GOOD

Farmers' Market of the Future Lands in San Francisco's Mission District

A new breed of farmers' market in San Francisco's Mission District combines food, culture, youth, and entrepreneurship.


Chances are if you've been to Bartlett Street between 21st & 22nd Street in San Francisco's Mission District, you didn't stay long. It's a block taken up mostly by a parking lot, a few apartment buildings and a lot of graffiti. Though he wasn't blind to this spot full of "waste and illicit activities,"planner and neighborhood resident Jeremy Shaw saw the potential for something else entirely to take its place.

Shaw's inspiration had come from his involvement with San Francisco's Great Streets Project, which "catalyzes the return of our city's streets to their rightful place as the center of civic life." Bartlett Street, he thought didn't have to be place to avoid but rather one to gather in. His vision has now taken form as the Mission Community Market, and since July, this once-derelict block now hosts a music, food, and family-filled gathering every Thursday from 4-8pm.



This market was always destined to be about more than just food. It had to be because the Mission Community Market faced challenges not every farmers market does, ranging from the Mission's high unemployment rate to its elevated levels of adult diabetes and heart failure, to the neighborhood's dramatic socio-economic and cultural diversity. So the market began to form in concert with a complex yet essential network of community partners from local merchants, non-profits and public associations, all willing to support a common vision.

As you stroll, you'll find fresh produce from such farms as Blue House, Tomatero, Twin Girls, Hidden Star and Organic Pastures, and prepared foods from nearby food incubator, La Cocina. But while MCM sells food from these local growers and food entrepreneurs, it also goes further: it supports emerging local business to improve economic development in the neighborhood, offers community programs for youth and families, capoeira, live bands, and even after-school art and music programs in partnership with neighborhood schools. As Shaw explains, "We've aggressively sought to create a community platform in youth arts and culture."

Attracting an audience of folks well-versed in heirloom apples and foraged food dinners was fairly simple—bringing in a broader, more diverse customer, less so. With arduous outreach and community building efforts, MCM is, in the five months since its opening, well on its way to becoming a neighborhood institution.

"Yesterday encapsulates everything I love about the market," Shaw told me over coffee on a recent Friday morning, bearing a basket of papaya, jujubes, pickles, and persimmons. "There were people, smiles, the weather was good. People are strolling through, buying food. New people are coming and telling us how much they like it. A complete cross-section of people appreciate it—even seem to have been calling out for it."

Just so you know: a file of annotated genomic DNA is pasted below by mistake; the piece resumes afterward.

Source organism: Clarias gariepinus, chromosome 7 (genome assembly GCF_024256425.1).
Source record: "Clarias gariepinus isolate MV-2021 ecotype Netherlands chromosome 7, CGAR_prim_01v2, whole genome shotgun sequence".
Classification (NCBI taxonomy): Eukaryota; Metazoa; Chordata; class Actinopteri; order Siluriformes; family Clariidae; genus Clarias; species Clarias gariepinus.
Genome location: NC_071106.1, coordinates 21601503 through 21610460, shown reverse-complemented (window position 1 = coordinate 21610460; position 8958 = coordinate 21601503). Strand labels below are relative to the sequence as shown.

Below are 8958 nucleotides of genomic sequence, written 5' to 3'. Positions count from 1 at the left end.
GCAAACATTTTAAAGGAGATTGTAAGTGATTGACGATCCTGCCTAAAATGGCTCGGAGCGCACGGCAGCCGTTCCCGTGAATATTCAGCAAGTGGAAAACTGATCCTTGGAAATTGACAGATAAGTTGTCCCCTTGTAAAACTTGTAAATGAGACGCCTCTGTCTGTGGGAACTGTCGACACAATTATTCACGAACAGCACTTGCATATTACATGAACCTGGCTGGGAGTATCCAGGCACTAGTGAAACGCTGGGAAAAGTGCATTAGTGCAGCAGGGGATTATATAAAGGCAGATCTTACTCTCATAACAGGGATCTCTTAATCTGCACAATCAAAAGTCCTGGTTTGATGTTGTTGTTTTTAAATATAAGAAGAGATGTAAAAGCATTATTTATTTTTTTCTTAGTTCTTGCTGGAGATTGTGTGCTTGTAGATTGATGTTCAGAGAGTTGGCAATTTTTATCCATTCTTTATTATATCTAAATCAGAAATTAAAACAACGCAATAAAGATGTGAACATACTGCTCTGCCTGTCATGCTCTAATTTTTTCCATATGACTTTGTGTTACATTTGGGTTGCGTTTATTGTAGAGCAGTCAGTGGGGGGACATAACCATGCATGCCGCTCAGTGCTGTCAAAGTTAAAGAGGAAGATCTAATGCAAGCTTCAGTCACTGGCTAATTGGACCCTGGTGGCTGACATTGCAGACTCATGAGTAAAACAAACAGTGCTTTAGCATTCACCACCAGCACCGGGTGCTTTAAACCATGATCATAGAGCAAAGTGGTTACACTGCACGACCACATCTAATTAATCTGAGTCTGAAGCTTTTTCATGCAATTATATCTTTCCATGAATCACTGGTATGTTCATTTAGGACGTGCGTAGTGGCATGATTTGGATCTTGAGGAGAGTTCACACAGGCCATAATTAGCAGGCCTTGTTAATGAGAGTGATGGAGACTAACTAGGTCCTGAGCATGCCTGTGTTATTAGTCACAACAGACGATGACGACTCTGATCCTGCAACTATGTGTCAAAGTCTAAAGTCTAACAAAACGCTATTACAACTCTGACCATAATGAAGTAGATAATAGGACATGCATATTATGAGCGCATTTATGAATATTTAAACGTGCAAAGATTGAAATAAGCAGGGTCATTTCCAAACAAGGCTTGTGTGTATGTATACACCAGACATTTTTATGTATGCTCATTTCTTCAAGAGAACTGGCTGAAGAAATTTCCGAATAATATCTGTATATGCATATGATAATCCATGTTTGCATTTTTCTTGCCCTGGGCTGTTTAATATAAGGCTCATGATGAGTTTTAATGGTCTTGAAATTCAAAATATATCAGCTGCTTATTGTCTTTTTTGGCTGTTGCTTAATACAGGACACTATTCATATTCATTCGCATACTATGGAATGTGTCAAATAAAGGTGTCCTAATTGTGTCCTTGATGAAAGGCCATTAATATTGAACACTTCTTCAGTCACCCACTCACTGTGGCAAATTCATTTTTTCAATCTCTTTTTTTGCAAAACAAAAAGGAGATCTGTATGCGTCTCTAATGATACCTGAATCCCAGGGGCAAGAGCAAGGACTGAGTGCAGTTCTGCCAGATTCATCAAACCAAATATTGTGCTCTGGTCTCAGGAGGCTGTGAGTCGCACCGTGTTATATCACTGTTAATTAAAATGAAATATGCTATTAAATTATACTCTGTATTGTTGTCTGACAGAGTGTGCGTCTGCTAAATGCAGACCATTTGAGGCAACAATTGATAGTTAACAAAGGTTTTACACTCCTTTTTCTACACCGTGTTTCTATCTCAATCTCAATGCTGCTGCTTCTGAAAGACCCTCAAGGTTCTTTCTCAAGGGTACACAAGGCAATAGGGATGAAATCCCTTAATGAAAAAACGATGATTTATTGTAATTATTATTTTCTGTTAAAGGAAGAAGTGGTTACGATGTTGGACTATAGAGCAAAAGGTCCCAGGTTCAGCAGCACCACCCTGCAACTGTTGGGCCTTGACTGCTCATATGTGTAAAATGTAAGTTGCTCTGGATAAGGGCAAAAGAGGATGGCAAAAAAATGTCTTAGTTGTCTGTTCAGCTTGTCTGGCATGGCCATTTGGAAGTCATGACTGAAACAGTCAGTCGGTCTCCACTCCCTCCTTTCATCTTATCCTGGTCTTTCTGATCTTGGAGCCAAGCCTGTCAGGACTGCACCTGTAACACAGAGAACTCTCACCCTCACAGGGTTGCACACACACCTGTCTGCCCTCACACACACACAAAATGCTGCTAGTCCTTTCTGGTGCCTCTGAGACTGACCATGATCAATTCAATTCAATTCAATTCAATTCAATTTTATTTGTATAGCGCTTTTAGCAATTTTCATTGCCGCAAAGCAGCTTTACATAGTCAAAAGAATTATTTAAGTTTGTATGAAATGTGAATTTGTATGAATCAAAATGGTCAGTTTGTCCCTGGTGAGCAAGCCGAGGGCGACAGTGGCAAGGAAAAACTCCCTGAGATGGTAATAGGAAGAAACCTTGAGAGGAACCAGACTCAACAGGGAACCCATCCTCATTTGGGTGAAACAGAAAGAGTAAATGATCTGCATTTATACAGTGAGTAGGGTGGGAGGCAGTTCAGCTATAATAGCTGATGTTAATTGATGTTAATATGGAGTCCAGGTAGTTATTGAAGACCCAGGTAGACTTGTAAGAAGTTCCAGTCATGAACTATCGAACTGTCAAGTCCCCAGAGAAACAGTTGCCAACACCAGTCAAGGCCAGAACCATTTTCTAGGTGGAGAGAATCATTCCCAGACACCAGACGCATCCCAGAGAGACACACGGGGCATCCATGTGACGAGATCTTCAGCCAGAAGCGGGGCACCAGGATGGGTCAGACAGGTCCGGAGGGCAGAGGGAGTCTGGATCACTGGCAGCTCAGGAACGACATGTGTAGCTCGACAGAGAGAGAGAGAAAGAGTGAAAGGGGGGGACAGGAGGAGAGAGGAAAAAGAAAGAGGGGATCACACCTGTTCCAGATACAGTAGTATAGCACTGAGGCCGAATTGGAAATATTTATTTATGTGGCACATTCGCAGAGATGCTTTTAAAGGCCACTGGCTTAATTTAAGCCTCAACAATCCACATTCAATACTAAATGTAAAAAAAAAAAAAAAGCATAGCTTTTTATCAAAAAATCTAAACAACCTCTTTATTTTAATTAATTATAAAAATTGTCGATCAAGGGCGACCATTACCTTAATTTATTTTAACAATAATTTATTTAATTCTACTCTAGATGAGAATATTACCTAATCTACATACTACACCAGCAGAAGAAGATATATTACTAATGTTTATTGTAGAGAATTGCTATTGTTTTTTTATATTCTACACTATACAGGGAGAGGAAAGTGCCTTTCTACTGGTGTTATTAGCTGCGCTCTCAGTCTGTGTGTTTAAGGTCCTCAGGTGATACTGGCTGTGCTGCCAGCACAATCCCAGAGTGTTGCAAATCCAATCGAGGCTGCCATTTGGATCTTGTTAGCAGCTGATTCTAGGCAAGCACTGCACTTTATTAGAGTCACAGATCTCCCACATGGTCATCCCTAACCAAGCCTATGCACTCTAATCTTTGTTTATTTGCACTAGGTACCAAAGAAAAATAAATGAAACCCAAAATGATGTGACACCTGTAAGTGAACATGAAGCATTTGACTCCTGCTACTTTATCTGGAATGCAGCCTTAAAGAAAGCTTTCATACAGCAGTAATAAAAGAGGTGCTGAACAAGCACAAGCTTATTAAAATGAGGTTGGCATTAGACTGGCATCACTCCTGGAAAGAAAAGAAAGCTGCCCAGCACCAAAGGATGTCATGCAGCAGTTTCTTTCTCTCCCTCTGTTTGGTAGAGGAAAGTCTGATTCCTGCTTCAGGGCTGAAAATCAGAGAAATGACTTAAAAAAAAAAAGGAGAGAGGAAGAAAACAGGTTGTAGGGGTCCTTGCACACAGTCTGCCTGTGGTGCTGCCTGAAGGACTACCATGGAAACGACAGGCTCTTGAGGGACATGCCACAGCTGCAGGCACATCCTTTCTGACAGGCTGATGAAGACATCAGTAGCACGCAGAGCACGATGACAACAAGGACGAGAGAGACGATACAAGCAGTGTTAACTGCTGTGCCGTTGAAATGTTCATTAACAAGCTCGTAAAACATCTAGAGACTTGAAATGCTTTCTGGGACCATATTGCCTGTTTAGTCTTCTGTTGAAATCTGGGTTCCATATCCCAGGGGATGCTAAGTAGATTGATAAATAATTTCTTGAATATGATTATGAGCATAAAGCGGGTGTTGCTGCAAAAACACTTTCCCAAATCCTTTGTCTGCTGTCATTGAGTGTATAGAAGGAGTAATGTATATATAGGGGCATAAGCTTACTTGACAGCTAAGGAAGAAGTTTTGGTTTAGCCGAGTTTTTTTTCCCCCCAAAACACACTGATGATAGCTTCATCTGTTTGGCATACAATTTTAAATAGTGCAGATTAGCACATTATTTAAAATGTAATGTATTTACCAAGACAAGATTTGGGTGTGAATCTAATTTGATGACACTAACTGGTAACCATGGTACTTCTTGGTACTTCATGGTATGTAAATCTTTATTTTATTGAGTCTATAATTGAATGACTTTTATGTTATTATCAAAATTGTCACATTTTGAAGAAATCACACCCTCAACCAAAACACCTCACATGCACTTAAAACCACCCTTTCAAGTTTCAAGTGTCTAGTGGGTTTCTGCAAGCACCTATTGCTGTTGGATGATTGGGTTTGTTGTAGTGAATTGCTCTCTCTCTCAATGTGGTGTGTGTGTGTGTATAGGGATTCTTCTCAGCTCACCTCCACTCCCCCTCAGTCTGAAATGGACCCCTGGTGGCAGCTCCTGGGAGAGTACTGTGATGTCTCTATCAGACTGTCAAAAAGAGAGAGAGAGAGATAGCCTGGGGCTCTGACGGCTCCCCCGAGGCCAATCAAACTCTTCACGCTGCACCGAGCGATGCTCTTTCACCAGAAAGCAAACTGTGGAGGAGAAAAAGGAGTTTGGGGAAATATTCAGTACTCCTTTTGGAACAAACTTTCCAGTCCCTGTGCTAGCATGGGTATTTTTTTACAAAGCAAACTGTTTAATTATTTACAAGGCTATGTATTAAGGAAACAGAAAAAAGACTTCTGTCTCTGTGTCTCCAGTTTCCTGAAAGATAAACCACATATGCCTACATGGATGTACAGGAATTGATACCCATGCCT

Photos by: Matthew Roth and David Gartner

Articles
via Collection of the New-York Historical Society / Wikimedia Commons

Fredrick Douglass was born into slavery in 1818. At the age of 10 he was given to the Auld family.

As a child, he worked as a house slave and was able to learn to read and write, and he attempted to teach his fellow slaves the same skills.

At the age of 15, he was given to Thomas Auld, a cruel man who beat and starved his slaves and thwarted any opportunity for them to practice their faith or to learn to read or write.

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Culture
via Thomas Ledia / Wikimedia Commons

On April 20, 1889 at the Braunau am Inn, in Upper Austria Salzburger located at Vorstadt 15, Alois and Klara Hitler brought a son into the world. They named him Adolph.

Little did they know he would grow up to be one of the greatest forces of evil the world has ever known.

The Hitlers moved out of the Braunau am Inn when Adolph was three, but the three-story butter-colored building still stands. It has been the subject of controversy for seven decades.

via Thomas Ledia / Wikimedia Commons

The building was a meeting place for Nazi loyalists in the 1930s and '40s. After World War II, the building has become an informal pilgrimage site for neo-Nazis and veterans to glorify the murderous dictator.

The building was a thorn in the side to local government and residents to say the least.

RELATED: He photographed Nazi atrocities and buried the negatives. The unearthed images are unforgettable.

For years it was owned by Gerlinde Pommer, a descendant of the original owners. The Austrian government made numerous attempts to purchase it from her, but to no avail. The building has served many purposes, a school, a library, and a makeshift museum.

In 1989, a stone from the building was inscribed with:

"For Peace, Freedom

and Democracy.

Never Again Fascism.

Millions of Dead Remind [us]."

via Jo Oh / Wikimedia Commons

For three decades it was home to an organization that offered support and integration assistance for disabled people. But in 2011, the organization vacated the property because Pommer refused to bring it up to code.